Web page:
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The Arts
05.07.08

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How Would Thomas Look?: The work of Cameron Tiede, Ryan Crippen and Scribe is on display at 'Derailed,' an exhibit of graffiti on toy trains.

Off The Wall

Graffiti meets designer toys in a new exhibit at Cardboard Spaceship in downtown Santa Cruz.

By Steve Hahn


Sitting in a studio applying a paintbrush to a small toy train may not bring about quite the rush that breaking into a rail yard with a backpack full of spray paint and bombing a full-size railcar will, but for Boston native Tom Shay the artistic expression is just as pure. Shay, who adorned his toy train with Buddhist imagery for this month's "Derailed" exhibit at Pacific Avenue toy shop Cardboard Spaceship, sees graffiti's emergence into the mainstream as a pathway to greater understanding between art enthusiasts and formerly underground artists.

"I've shifted from just spray-painting on buildings and subway walls to, you know, doing art," says Shay, who now lives in Santa Cruz. "Personally, I don't think it's any sort of selling out at all. We're still artists. Now we're really being seen and considered. People who wouldn't normally look closely at something on the street now start to understand the technical skills involved and how dynamic the pieces can be. This exhibit also gives us the opportunity to do a whole train, which has always been the benchmark in graffiti art."

The more than 50 toy trains on display at the "Derailed" exhibit aren't just examples of graffiti art. They're also a testament to the growing popularity of another unorthodox art form: designer toy customization. The artisan craft, which got its start in Japan and Hong Kong during the mid-'90s, uses uniquely 20th-century art forms, such as comic book illustration, anime and graffiti, to create one-of-a-kind toys.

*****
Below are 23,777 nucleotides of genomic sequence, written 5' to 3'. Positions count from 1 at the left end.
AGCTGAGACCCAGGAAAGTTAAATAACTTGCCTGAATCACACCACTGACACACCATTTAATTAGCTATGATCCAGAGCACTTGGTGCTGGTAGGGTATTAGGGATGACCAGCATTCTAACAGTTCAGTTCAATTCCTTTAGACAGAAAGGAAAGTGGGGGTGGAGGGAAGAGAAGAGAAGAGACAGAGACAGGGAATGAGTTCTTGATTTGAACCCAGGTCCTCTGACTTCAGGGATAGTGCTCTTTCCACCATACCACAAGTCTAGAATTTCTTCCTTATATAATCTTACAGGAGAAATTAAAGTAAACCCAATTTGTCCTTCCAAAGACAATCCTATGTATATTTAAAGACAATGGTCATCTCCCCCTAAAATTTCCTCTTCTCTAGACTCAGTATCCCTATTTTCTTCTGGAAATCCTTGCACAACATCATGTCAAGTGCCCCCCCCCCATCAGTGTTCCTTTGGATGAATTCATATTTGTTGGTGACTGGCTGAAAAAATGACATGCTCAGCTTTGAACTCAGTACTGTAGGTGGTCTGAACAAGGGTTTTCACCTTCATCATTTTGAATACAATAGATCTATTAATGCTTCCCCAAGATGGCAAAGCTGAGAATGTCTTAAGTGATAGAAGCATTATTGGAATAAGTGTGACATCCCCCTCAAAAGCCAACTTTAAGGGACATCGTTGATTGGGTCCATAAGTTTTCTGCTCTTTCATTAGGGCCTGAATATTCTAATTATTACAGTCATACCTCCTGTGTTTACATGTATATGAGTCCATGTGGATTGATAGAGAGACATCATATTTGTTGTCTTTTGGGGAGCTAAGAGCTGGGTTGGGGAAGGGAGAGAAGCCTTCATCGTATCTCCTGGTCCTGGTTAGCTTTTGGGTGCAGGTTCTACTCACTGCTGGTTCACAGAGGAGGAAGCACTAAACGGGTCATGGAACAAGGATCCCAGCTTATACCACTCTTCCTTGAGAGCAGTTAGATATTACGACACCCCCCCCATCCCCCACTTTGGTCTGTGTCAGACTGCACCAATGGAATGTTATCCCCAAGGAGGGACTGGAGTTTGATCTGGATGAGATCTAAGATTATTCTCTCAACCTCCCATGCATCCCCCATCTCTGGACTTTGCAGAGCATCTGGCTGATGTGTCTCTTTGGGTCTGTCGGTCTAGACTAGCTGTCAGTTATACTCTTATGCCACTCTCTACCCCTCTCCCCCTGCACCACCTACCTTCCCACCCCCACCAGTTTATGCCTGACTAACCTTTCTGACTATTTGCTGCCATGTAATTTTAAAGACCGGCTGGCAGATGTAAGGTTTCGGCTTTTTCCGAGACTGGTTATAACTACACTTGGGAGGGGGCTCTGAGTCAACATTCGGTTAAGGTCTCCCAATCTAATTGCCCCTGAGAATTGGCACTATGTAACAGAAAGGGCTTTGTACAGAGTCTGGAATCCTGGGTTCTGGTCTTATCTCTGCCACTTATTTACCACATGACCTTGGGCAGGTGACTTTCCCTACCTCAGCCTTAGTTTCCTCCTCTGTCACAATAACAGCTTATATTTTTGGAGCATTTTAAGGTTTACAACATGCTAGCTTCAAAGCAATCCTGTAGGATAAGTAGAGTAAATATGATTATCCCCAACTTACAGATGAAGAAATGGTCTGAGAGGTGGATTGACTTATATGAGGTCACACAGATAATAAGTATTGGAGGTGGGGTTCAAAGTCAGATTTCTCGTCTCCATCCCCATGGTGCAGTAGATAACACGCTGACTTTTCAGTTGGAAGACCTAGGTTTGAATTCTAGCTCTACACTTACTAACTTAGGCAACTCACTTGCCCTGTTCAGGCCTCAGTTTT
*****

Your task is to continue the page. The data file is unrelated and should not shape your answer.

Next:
"The toys are like accessible sculpture--cheap enough to buy but created by a professional artist," says Shay.

The blending of these two emerging art forms is something that fits perfectly into the guiding philosophy of Cardboard Spaceship, which opened about a year ago as what must be the first combination toy shop/art gallery in Santa Cruz history. If the packed house that greeted the opening of "Derailed" last Friday night is any indication, the young comic book geeks-turned-entrepreneurs who own the gallery are well on their way to becoming lasting downtown figures.

Another artist at the show, who goes by the name Emonic, believes the continued merging of different art forms with graffiti creates a priceless opportunity for those such as himself dabbling in many different illustration techniques.

"Graffiti happens to be one of the staples that grounds the artwork I do," says Emonic, who also does work in graphic novel illustration. "There is so much diversity in color and design within the art form that I consistently go back to it when doing design or illustration work."


DERAILED On display until May 31 at Cardboard Spaceship, 803 Pacific Ave., Santa Cruz. (831.227.9270)


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